"The impact of Covid-19 on individual lives and UK businesses cannot be understated, but through the darkness of the last twelve months digital has provided us a beacon of light allowing us to work and stay in touch with our family and friends"

Jacqueline de RojasCommenting on the launch, Jacqueline de Rojas CBE, President of Digital Leaders thanked the weeks sponsor before going onto say,
"All four Ministers have highlighted the importance of digital in supporting us through the pandemic and now in helping them rebuild their economies."

"It is also significant that all four referenced the importance of data in shaping public services and support to where and how it is needed most."

"For me that’s why it is so important to have a National Week that helps all leaders build their digital confidence and helps deliver the digital transformation essential for a positive future for the UK economy and our public services."

Explaining a bit more about the week Robin Knowles, Founder of Digital Leaders Week said, "At Digital Leaders Week #DLWeek we only have the one "Event Pass" - we could call it VIP or Gold, but we think of it as "Your Pass" - Free access to 227 talks, 315 speakers and 38 topics."

"You can join live or access talks on demand afterwards."

"So if you’re facing accelerated digital transformation or if your organisation is, then Digital Leaders Week is your opportunity to find the ideas, networks and hear from services you need to transform during these challenging times"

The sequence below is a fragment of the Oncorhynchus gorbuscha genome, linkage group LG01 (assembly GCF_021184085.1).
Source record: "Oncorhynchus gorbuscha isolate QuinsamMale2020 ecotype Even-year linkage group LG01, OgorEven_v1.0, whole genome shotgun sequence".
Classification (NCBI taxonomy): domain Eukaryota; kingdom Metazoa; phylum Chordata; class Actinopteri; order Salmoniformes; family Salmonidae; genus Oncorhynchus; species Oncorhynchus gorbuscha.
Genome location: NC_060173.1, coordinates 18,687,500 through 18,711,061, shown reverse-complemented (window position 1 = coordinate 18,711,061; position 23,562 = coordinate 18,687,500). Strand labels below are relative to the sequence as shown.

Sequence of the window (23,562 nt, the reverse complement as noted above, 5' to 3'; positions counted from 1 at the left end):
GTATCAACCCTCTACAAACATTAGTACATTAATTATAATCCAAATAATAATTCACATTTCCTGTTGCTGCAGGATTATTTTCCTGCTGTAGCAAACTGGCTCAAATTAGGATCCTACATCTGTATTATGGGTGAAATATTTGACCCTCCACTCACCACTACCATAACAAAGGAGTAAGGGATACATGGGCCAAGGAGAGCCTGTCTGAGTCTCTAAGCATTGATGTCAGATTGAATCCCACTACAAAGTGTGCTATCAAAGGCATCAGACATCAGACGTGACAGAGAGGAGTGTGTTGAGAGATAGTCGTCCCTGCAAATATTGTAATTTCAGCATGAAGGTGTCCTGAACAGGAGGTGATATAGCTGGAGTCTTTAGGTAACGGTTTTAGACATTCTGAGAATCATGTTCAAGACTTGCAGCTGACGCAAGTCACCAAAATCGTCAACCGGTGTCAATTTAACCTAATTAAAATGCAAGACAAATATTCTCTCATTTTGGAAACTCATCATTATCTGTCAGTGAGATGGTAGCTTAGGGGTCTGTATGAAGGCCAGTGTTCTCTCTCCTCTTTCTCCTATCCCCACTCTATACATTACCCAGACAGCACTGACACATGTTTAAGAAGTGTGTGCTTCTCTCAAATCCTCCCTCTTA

To find out more about Digital Leaders Week, visit:

You can watch the full 'Welcome' video for Digital Leaders Week below:

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woman and man looking at a computer screen with coding, carving a career in tech, digital exclusion

Establishing a new standard – how an evolving business world is shaping the next generation of IT business analysts

woman and man looking at a computer screen with coding, carving a career in techTechnology now permeates every sector of our society, with few businesses today surviving without it. Particularly for large organisations, a slick tech stack and IT function is imperative to ensure processes run smoothly, and for retaining a competitive edge.

As a result, our complete approach to digital transformation is changing. Even as recently as ten years ago, a businesses’ IT team would probably have found themselves battling a barrage of scepticism whenever they wanted to implement a digital change, however small.

But consumers now expect technology to be used by companies to better service them. As competition increases and technology proves its worth time and time again, businesses are beginning to drive their own transformation programmes by identifying problems and leaning on tech specialists for solutions.

In tandem with this shift in direction, analysts are also having to adapt and hone their business acumen. After all, how can you deliver the right solution for your client if you don’t understand the problem they’re facing? Whether it’s developing process maps, working on strategy, analysing costs or negotiating contracts, having the right balance between technical and ‘soft’ skills has never been more important for IT analysts. Based on my experience moving from a graduate analyst to Head of Business Analysis at one of the UK’s leading technology and engineering companies, here are the top three most essential skills that analysts today must have: